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Clinical Trial
, 37 (10), 954-61

Pharmacokinetics and Effect of Food on the Bioavailability of Orally Administered Venlafaxine

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Clinical Trial

Pharmacokinetics and Effect of Food on the Bioavailability of Orally Administered Venlafaxine

S M Troy et al. J Clin Pharmacol.

Abstract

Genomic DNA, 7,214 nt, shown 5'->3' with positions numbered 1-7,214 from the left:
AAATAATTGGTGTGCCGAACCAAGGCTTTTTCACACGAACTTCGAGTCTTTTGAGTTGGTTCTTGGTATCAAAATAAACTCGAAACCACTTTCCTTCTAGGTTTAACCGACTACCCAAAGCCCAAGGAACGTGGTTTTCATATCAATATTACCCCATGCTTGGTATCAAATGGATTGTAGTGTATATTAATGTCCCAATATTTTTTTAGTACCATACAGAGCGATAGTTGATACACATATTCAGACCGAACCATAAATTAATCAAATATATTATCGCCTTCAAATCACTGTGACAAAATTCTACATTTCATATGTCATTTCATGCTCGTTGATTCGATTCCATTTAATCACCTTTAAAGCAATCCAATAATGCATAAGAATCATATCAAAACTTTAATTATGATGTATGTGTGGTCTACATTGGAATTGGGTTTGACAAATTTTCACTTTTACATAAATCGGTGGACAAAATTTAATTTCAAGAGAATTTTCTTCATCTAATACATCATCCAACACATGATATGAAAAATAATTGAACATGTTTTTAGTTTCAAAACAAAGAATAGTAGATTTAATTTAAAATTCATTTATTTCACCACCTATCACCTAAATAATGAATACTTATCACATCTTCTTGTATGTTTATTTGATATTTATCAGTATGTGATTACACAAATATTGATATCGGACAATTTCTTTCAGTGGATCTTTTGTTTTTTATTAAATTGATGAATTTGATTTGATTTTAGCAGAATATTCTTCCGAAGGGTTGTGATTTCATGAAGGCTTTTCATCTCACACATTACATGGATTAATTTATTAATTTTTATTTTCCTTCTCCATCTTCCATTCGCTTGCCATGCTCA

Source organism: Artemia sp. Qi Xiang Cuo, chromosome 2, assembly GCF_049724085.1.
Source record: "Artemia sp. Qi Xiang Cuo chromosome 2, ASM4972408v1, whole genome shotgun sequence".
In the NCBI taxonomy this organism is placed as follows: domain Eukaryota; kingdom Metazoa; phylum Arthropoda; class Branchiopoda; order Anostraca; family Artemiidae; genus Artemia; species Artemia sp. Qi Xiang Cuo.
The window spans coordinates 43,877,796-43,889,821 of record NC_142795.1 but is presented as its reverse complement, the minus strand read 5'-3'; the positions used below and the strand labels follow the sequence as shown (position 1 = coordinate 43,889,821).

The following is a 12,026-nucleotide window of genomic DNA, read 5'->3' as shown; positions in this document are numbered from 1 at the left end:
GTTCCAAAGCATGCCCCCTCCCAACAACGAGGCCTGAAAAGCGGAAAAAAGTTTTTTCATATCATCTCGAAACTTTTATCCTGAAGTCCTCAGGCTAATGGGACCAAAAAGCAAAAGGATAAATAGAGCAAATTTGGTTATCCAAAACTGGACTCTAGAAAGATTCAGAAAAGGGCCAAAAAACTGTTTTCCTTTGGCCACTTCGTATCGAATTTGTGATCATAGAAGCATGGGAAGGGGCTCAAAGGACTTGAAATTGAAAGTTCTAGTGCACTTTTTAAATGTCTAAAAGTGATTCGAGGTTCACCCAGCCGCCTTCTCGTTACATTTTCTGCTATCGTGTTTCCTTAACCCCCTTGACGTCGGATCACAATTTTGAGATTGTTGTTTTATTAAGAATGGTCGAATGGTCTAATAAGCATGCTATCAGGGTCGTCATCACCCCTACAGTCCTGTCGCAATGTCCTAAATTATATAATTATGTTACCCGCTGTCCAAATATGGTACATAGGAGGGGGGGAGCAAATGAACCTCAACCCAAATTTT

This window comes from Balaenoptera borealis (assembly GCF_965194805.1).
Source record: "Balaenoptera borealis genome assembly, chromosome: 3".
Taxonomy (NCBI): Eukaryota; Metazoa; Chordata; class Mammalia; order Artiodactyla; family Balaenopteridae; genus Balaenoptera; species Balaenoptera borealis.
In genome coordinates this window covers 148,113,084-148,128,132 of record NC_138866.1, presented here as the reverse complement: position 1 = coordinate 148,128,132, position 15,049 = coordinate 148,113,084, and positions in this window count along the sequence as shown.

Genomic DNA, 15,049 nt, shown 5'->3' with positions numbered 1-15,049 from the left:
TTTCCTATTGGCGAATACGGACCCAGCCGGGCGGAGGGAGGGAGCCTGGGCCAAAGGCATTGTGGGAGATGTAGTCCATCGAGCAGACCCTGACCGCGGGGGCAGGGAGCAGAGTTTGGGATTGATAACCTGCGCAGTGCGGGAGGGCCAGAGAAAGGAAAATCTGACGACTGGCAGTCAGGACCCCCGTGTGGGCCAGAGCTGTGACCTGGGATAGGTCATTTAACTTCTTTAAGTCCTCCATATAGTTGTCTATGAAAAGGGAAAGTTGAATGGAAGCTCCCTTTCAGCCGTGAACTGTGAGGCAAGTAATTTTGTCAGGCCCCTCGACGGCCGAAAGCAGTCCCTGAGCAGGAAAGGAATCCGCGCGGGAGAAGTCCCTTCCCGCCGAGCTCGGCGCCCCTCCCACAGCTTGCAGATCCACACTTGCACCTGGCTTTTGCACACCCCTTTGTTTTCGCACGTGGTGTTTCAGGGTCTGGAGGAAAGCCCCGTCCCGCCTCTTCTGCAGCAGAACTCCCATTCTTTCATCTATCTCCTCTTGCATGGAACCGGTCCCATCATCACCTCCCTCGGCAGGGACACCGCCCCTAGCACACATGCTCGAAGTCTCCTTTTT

Venlafaxine is a unique antidepressant currently under evaluation for treatment of various affective disorders. The pharmacokinetics and relative bioavailability of venlafaxine were evaluated in healthy volunteers after oral administration. The bioavailability of 50 mg of venlafaxine as a tablet relative to a solution was determined in a two-period randomized crossover study. The rate of absorption from the gastrointestinal tract was assessed by the time to peak plasma concentration (tmax), a model-dependent calculation of the first-order absorption rate constant, and a model-independent calculation of mean residence time. The extent of absorption was assessed by peak plasma concentration (Cmax) and area under the concentration-time curve (AUC). No statistically significant differences were observed between the two formulations for either the rate or extent of absorption. Similarly, systemic concentrations of the active O-demethylated metabolite did not significantly differ after administration of the two venlafaxine formulations. AUC ratios indicated that the relative bioavailabilities of the parent drug, and formulation of metabolite were approximately 98% and 92%, respectively, for the tablet versus the solution. A separate study was conducted to examine the influence of food on venlafaxine absorption from the 50-mg tablet. A standard, medium-fat breakfast eaten immediately before drug administration delayed the tmax of venlafaxine but did not affect Cmax or AUC. Therefore the tablet formulation of venlafaxine is bioequivalent to the oral solution, and the presence of food appears to decrease the rate but not the extent of absorption of venlafaxine from the tablet formulation.

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